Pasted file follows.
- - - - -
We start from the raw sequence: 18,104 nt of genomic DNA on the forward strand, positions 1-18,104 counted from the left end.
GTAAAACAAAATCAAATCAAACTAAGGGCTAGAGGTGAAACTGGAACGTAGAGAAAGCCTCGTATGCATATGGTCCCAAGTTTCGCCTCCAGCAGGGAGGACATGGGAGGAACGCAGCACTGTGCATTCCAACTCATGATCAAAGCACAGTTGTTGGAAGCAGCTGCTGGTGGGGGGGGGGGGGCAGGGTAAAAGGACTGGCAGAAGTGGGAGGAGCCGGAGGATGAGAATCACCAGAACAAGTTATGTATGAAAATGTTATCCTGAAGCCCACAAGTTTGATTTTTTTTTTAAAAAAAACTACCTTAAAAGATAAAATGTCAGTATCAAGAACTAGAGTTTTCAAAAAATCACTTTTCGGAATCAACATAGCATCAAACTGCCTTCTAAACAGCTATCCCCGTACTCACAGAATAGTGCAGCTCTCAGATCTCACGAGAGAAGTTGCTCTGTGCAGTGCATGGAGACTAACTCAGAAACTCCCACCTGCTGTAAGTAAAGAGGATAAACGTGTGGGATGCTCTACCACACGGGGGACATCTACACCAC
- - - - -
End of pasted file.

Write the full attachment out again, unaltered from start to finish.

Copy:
We start from the raw sequence: 18,104 nt of genomic DNA on the forward strand, positions 1-18,104 counted from the left end.
GTAAAACAAAATCAAATCAAACTAAGGGCTAGAGGTGAAACTGGAACGTAGAGAAAGCCTCGTATGCATATGGTCCCAAGTTTCGCCTCCAGCAGGGAGGACATGGGAGGAACGCAGCACTGTGCATTCCAACTCATGATCAAAGCACAGTTGTTGGAAGCAGCTGCTGGTGGGGGGGGGGGGGCAGGGTAAAAGGACTGGCAGAAGTGGGAGGAGCCGGAGGATGAGAATCACCAGAACAAGTTATGTATGAAAATGTTATCCTGAAGCCCACAAGTTTGATTTTTTTTTTAAAAAAAACTACCTTAAAAGATAAAATGTCAGTATCAAGAACTAGAGTTTTCAAAAAATCACTTTTCGGAATCAACATAGCATCAAACTGCCTTCTAAACAGCTATCCCCGTACTCACAGAATAGTGCAGCTCTCAGATCTCACGAGAGAAGTTGCTCTGTGCAGTGCATGGAGACTAACTCAGAAACTCCCACCTGCTGTAAGTAAAGAGGATAAACGTGTGGGATGCTCTACCACACGGGGGACATCTACACCAC